Chapter 3: I found the part of ethnocentrism and empathy in chapter 3 very interesting. Ethnocentrism is where we place our own group or culture as the “center of everything, and all others are scaled and rated in reference to it.” Having this mindset is dangerous and debilitating to our learning from other cultures and groups. I feel that this is something that everyone experiences whether we mean to or not. It is natural to base our understanding on what is familiar, however, what is familiar to me may seem strange to you. Unfamiliarity can be a vulnerable state, which makes us uncomfortable, but how boring to always stay in what is familiar. I enjoyed reading about empathy as well. Our book defined empathy as the ability to put yourself in someone else’s proverbial shoes and experience the thoughts and emotions from that person’s perspective. Brene Brown spoke about empathy and discussed how often times we “silver line” a person’s problem. An example of this would be if a friend told us that they had a miscarriage, and we would reply, “well at least you know you can get pregnant.” I have been thinking about empathy a lot lately and while reading chapter 3, I realized that ethnocentrism makes it even harder to empathize with people, especially if they have a different culture than our own.
Chapter 4: As I was reading about Distinctive Concept, I thought about an experience I had with one of my closest friends. She is from Argentina and her family came to America when she was about 10 years old. I remember the first time that I went over to her house, I was greeted by both of her parents with a kiss on both of my cheeks. Having more of a shy personality, I was totally caught off guard and embarrassed. It took me awhile to get used to this when I would see them and I would sometimes try to avoid seeing them at first just because it made me feel uncomfortable since I was hardly ever greeted that way. Now, after many years of knowing them and having a friendship with this family, it is something that is part of them and makes them distinct to me. I have thought about this for years and have never realized that there is actually a concept for it.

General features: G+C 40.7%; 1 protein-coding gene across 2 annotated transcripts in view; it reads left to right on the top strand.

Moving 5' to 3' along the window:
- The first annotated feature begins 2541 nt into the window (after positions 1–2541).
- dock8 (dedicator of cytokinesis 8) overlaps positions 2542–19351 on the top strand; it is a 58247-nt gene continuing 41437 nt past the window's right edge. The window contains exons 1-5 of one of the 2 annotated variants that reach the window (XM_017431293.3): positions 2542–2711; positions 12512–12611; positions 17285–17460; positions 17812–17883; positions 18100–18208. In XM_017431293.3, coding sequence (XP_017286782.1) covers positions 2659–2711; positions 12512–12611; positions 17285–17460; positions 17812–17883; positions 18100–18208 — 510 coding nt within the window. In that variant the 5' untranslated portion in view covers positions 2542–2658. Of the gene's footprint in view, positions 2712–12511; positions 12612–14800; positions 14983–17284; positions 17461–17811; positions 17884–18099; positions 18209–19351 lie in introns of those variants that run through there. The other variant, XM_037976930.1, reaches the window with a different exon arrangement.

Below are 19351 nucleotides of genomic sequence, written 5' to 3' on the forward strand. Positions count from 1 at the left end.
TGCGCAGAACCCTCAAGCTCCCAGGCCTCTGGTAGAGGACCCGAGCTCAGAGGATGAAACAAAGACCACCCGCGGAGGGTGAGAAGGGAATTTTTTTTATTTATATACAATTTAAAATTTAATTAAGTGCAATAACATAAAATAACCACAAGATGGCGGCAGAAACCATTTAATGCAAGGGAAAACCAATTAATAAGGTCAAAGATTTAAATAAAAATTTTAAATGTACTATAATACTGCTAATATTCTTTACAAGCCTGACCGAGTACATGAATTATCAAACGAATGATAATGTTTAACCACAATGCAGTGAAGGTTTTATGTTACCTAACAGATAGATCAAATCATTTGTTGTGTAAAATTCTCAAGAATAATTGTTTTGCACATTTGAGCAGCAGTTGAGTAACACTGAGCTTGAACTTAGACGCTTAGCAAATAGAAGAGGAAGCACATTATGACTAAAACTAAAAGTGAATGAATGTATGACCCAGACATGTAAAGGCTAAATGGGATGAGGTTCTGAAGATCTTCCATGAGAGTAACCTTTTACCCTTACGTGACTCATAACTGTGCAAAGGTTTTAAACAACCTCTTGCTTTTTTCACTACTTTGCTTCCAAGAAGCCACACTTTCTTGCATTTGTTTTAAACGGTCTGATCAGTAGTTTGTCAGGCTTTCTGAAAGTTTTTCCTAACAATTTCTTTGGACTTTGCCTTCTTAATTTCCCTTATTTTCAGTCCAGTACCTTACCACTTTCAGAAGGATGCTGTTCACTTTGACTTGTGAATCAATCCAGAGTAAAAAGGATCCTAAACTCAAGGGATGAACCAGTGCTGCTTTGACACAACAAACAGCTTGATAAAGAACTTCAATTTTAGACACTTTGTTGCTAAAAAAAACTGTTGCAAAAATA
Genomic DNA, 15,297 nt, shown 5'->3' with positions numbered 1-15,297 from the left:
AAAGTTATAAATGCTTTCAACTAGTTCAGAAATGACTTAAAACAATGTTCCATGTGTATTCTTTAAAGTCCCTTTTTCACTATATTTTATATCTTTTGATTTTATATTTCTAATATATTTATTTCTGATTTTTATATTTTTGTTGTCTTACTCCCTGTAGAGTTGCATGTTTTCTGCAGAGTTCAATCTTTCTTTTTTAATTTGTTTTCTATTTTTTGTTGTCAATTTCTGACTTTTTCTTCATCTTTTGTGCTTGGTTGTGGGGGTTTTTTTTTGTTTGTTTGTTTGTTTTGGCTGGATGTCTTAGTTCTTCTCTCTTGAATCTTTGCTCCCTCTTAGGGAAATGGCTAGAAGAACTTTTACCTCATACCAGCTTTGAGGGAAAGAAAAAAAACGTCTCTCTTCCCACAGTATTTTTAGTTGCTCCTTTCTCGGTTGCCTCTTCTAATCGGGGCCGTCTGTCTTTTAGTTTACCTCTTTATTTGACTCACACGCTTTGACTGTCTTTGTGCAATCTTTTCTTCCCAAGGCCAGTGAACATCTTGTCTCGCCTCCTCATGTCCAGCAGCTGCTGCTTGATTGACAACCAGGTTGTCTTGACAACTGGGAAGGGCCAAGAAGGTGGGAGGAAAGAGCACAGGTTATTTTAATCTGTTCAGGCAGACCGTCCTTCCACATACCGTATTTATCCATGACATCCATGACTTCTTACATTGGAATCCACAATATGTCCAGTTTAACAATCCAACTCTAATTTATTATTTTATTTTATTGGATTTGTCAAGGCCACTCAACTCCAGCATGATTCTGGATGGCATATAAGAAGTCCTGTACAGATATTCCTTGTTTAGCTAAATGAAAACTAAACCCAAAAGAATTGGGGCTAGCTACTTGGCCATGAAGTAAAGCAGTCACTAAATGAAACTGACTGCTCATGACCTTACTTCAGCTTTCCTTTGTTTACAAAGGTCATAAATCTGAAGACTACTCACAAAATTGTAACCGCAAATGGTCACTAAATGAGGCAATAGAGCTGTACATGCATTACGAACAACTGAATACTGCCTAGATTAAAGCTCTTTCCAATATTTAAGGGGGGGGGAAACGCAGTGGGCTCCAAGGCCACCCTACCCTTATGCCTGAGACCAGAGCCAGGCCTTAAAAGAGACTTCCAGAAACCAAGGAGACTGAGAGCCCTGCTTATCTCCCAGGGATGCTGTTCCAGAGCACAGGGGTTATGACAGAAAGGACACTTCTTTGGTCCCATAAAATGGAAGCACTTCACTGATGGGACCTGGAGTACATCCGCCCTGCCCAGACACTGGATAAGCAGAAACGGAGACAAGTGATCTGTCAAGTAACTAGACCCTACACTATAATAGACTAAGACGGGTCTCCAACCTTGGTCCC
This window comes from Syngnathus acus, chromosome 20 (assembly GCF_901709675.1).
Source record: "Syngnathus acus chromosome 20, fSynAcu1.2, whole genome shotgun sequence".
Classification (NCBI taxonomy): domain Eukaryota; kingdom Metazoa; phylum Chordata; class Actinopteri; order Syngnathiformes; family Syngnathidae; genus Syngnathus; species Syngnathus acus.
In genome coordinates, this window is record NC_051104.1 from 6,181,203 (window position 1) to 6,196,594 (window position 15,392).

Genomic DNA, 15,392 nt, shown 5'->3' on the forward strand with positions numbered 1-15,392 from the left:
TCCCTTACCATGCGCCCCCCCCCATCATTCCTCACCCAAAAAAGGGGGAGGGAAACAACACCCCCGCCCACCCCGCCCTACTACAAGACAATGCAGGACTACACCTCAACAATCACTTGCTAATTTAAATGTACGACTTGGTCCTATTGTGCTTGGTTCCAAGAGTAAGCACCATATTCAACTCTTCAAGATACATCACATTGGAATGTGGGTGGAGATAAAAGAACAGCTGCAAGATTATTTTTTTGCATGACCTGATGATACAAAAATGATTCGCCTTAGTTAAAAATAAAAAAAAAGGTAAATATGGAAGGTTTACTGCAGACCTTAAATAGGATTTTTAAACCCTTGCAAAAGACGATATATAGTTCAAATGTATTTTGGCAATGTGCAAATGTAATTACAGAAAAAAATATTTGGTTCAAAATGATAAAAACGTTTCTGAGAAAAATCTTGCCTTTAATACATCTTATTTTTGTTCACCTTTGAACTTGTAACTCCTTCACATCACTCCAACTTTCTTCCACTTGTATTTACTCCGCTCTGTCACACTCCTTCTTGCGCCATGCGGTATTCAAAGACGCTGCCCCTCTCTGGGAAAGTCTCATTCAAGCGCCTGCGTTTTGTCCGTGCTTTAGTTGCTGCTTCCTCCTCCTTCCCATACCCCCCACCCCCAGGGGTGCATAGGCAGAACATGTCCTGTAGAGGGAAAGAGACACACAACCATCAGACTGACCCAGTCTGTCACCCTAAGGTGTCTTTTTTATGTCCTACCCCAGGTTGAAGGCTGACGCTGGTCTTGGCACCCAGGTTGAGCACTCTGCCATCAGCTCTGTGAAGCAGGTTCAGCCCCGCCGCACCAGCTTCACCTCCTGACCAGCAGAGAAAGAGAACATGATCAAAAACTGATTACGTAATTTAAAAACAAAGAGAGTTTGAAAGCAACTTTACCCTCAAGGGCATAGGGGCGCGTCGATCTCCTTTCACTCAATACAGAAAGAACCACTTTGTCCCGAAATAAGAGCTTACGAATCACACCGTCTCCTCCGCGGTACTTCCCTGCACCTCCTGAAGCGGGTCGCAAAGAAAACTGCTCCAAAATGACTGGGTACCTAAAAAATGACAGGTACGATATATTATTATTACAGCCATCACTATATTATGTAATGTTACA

I loved watching the Ted Talk “The Danger of a Single Story.” Something that stood out to me was how Chimamanda Adichie discussed how a story can be so powerful that it can be definitive of a person. She said, “show a people as one thing, as only one thing, over and over again, and that is what they become.” This statement has been proven many times both positively and negatively. I have seen this fulfilled in my own life, with those around me who have been treated as what they are labeled or seen as from a single story, as opposed to those who have been treated with a story of their own.